Human Trafficking Still a Serious Problem, Says Task Force
By Lawi Weng 20 December 2012
RANGOON — Burma’s new quasi-civilian government has vowed to improve its record on tackling human trafficking, but still has a long way to go until it can remove Burma’s name from the list of countries on the US Person Trafficking Report, according to the Coordinated Mekong Ministerial Initiative Against Trafficking (COMMIT).
Speaking at a press conference at Traders Hotel in Rangoon on Thursday, Burmese police chief Yam Len Mun, who is also the secretary of the COMMIT Task Force, noted that Burma has already moved from tier three to tier two in the report, meaning that it has seen some improvement under the current government.
“We should be grateful to the government, but it is still not good enough, as we are still at tier two,” he said, adding that the first priority for next year should be to educate workers in every factory in the country about the dangers of human trafficking.
Others measures, to be taken with the cooperation of the United Nations and Japan, include setting up telephone hotlines in border towns through which many Burmese workers are trafficked to Thailand, China and other countries. There are also plans to set up rehabilitation camps for trafficked workers who have been rescued.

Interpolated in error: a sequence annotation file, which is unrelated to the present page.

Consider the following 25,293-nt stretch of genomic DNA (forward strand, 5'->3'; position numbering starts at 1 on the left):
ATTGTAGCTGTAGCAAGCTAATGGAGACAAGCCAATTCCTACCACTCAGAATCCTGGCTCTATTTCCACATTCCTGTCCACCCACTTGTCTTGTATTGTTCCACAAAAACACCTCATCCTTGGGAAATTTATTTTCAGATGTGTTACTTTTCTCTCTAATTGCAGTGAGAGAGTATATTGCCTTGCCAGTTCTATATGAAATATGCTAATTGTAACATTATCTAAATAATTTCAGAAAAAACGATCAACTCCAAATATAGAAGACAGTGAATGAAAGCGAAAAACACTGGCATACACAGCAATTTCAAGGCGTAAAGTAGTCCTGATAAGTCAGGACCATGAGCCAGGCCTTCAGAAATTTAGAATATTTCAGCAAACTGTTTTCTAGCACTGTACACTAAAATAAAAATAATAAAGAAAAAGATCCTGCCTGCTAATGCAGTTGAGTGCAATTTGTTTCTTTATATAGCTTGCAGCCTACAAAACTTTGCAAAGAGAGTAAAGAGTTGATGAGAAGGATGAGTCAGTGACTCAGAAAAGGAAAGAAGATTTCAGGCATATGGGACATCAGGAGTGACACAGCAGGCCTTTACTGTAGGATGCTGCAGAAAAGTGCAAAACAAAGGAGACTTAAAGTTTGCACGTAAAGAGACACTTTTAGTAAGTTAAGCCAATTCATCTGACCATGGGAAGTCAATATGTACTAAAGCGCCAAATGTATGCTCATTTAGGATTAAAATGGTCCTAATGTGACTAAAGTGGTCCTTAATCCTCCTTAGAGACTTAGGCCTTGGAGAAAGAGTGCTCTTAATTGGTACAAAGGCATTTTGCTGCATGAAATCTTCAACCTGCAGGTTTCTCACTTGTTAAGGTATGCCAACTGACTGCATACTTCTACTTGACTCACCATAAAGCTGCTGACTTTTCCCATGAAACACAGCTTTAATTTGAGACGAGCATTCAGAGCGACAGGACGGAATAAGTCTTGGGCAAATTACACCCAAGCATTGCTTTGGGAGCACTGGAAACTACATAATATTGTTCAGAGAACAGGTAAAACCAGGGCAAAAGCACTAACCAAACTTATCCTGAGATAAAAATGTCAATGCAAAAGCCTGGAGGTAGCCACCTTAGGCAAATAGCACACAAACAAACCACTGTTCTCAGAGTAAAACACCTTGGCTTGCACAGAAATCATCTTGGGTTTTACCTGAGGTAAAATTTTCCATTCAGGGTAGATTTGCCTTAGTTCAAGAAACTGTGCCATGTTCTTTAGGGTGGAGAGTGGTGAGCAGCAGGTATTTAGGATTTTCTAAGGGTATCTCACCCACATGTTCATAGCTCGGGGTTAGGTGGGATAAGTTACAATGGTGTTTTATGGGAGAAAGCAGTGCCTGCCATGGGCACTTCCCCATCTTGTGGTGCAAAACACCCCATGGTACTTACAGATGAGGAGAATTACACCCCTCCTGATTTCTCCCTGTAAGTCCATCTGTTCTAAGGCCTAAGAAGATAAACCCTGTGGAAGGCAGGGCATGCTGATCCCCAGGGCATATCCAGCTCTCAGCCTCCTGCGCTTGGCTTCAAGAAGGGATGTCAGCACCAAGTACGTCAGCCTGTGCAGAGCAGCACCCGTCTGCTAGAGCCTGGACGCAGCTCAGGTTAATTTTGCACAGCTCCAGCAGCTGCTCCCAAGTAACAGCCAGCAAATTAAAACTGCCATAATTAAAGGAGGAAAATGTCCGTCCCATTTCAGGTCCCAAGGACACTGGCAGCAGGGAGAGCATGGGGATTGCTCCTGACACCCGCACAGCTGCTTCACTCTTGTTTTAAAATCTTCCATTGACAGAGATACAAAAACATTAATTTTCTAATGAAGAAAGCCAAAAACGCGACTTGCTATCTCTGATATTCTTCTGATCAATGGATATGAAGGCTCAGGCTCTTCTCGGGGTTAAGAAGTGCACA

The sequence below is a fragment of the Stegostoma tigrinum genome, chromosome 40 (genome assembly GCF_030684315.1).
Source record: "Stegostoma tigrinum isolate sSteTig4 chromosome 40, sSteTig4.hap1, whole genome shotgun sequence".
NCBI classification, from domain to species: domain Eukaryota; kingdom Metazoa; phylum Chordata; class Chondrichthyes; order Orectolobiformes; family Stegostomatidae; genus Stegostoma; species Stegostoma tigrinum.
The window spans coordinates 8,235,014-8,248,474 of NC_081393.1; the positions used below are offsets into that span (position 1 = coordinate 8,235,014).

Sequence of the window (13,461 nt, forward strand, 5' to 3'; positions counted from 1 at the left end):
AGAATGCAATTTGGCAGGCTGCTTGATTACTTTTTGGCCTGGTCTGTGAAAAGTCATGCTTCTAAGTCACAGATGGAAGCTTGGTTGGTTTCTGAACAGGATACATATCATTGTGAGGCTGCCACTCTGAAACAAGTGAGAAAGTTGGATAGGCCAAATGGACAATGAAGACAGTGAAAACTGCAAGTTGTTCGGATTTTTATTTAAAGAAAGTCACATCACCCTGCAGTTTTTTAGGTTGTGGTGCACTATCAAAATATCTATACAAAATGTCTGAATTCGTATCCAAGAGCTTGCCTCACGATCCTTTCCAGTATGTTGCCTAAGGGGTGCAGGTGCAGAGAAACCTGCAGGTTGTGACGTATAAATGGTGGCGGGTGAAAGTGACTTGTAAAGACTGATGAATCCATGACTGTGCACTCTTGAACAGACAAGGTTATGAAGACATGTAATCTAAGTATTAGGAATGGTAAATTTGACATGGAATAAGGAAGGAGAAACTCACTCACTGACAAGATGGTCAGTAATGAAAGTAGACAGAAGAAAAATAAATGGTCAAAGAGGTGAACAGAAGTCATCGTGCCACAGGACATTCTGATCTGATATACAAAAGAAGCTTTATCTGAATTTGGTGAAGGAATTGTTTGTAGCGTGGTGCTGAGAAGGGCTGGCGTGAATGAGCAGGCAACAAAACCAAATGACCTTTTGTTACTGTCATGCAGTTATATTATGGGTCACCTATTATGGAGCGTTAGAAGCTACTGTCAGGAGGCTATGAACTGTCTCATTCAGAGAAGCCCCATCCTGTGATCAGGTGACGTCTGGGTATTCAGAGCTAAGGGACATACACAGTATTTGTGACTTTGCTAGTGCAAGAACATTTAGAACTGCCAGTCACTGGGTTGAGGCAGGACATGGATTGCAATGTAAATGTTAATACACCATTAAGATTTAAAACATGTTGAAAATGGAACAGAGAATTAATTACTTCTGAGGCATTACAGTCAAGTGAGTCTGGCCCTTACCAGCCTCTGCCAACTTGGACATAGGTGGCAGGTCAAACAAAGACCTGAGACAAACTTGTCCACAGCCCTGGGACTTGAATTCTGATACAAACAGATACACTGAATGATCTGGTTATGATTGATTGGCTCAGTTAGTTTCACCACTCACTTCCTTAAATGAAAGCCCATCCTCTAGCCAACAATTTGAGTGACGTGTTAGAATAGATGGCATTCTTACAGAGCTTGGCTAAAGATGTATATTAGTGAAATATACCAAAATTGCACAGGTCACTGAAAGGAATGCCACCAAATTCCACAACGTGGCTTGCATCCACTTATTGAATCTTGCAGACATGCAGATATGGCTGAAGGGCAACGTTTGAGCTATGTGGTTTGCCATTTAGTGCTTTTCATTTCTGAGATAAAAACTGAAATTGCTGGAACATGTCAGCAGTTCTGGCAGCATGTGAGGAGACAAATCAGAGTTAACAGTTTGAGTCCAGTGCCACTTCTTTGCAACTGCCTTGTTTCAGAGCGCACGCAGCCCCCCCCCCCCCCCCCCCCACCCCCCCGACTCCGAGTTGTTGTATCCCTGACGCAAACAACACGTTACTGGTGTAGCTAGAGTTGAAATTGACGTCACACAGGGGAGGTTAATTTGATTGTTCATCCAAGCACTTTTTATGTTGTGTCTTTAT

“These victims are poor, and that is why they had to go other countries. But their lives became even worse after they were trafficked, so we need international assistance to help them settle into new lives after we rescue them,” said the police chief.
He said that Burma had handled 250 cases of human trafficking over the past year, of which 146 involved authorities from other countries who had handed the victims over to their Burmese counterparts.
Currently, according to Yam Len Mun, there are 95 cases of human trafficking going through Burma’s courts, with 264 accused human traffickers facing prosecution. The number of victims involved in such cases has fallen by 30 percent since last year, to 197, he added.
Of Burma’s 330 townships, human trafficking has been reported in only 42, said Yam Len Mun. The largest number of cases of human trafficking have involved women sold into brothels, he said.
Under Burmese law, human trafficking carries sentences of 20 years to life in prison.